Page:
Does the association between congressional votes on immigration and public opinion on abolishing the quotas simply reflect attitudes towards civil rights? To assess whether this is the case, we run a set of additional models to explain congressional support for 1965 Immigration and Naturalization Act. In particular, in our baseline specification we additionally control for the (predicted) share of support for the Civil Rights Act. We find that voters’ support for the Civil Rights Act is positively correlated with congressional support for immigration reform in the first House vote, but not the second. This is consistent with greater emphasis on eliminating discrimination in the first debate than in the second.  Riding initially on the coat-tails of civil rights reform, the immigration debate then took on a life of its own.

Immigrant numbers

The second question raised by our analysis is: Why did the congressional voting pattern not correspond with public opinion on reducing immigrant numbers?  As noted previously, anti-immigration sentiment was at an all-time low, which, as Figure 2 shows, coincided also with the lowest proportion of immigrants in the US population in the twentieth century (Tabellini 2019).  And, with strong economic growth and low unemployment, its salience was muted (Hatton 2017). Even so, forward-looking representatives might have worried that they were opening the door to large numbers of immigrants from unfamiliar origins. So why didn’t such concerns influence their voting behaviour?

Figure 2 Anti-immigration opinion and percent foreign-born

Sources: Anti-immigration opinion: percent responding ‘fewer’ or ‘decrease’ in Gallup polls (left scale), from Simon and Lynch (2003) p. 47. Percent of population foreign-born (right scale) from Gibson and Jung (2006), Table 1. 

To some extent, concerns were allayed by the fact that the final version of the bill included – for the first time – a cap on immigration from the Western Hemisphere and that refugees, not previously included in the numerical ceiling, now came under it. Also, four-fifths of the Eastern Hemisphere visas would be for family reunification, so it was expected that the origin-country composition of future immigrants would resemble that of the existing immigrant stock. But perhaps more important, much of the ex-post increase in immigration in the subsequent decades was not due to the 1965 Act at all, but to later legislation and to admissions outside the numerical ceiling, which could not have been easily anticipated at the time. 

Bottom line

The 1965 Immigration Act is an iconic landmark that, according to some observers, had “an impact on American society as deep as the initially more acclaimed civil rights laws of the decade” (Alba and Nee 2003: 174). A large literature has focused on the political process ‘within the beltway’ that brought it about, with little regard for the links between the votes of representatives in Congress and the attitudes of their grass-roots constituents. We find that voting patterns were consistent with public opinion on abolishing the country-of-origin quotas but not with opinion on the number of immigrants. While the former initially reflected attitudes over civil rights, the latter is partly explained by the fact that the reform was conceived at the time as likely to produce only a modest expansion in the numbers.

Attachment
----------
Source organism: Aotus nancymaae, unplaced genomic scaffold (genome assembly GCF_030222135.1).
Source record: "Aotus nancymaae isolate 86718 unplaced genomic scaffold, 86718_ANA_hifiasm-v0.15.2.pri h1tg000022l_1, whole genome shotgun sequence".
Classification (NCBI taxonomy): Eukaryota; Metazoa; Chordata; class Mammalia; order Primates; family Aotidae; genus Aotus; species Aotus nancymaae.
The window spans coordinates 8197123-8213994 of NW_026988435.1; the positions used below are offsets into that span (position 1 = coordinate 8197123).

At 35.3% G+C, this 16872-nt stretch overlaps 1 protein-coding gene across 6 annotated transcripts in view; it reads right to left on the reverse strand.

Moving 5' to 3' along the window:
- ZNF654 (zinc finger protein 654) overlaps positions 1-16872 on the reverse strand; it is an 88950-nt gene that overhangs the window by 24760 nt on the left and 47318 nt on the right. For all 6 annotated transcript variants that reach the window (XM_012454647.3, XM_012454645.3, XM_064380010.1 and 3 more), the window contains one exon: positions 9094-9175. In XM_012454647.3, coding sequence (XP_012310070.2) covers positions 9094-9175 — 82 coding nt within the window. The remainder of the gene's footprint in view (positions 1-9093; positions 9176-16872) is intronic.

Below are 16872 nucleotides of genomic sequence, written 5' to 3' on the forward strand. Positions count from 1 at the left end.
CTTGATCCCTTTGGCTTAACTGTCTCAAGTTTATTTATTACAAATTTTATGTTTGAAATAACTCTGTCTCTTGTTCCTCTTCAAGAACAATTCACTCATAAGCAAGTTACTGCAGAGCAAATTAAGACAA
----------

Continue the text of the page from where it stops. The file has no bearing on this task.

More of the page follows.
References

Alba, R D and V Nee (2003), Remaking the American Mainstream: Assimilation and Contemporary Immigration, Cambridge, MA: Harvard University Press. 

Conconi, P, G Facchini, M Steinhardt and M and Zanardi (2013), “US votes on trade and migration,” VoxEU.org, 7 January. 

Calderon, A, V Fouka and M Tabellini (2021), “Racial diversity and racial policy preferences: The Great Migration and civil rights,” VoxEU.org, 20 July. 

Daniels, R (2002), Coming to America: A History of Immigration and Ethnicity in American Life (2nd Ed.), New York: Harper.

De Laet, D L (2000), U.S. Immigration Policy in an Age of Rights, Westport, CT: Praeger.

Facchini, G, T J Hatton and M F Steinhardt (2021), “Opening Heaven’s Door: Public Opinion and Congressional Votes on the 1965 Immigration Act,” CEPR Discussion Paper 16808. 

Graham, O L (2004), Unguarded Gates: A History of America’s Immigration Crisis, Lanham, MD: Rowman and Littlefield. 

Hatton, T J (2017), “Public attitudes to immigration: Salience matters,” VoxEU.org, 20 June.

Kastellec, J P, J R Lax and J H Phillips (2019), “Estimating State Public Opinion with Multi-level Regression and Post-stratification using R,” unpublished paper, Princeton University. 

Marinari, M (2014), “Americans Must Show Justice in Immigration Policies Too”: The Passage of the 1965 Immigration Act,” Journal of Policy History 26(2): 219-245.

Tabellini, M (2019), “Gifts of the immigrants, woes of the natives: Lessons from the Age of Mass Migration,” VoxEU.org, 25 May.

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Topics:  Economic history Migration Politics and economics

Tags:  public opinion, immigration policy, 1965 US Immigration Act, civil rights movement

Professor of Economics, University of Nottingham and CEPR Research Fellow.

Professor of Economics, University of Essex and Australian National University; Research Fellow, CEPR

Professor of Economics at the John F. Kennedy Institute for North American Studies and the FU Berlin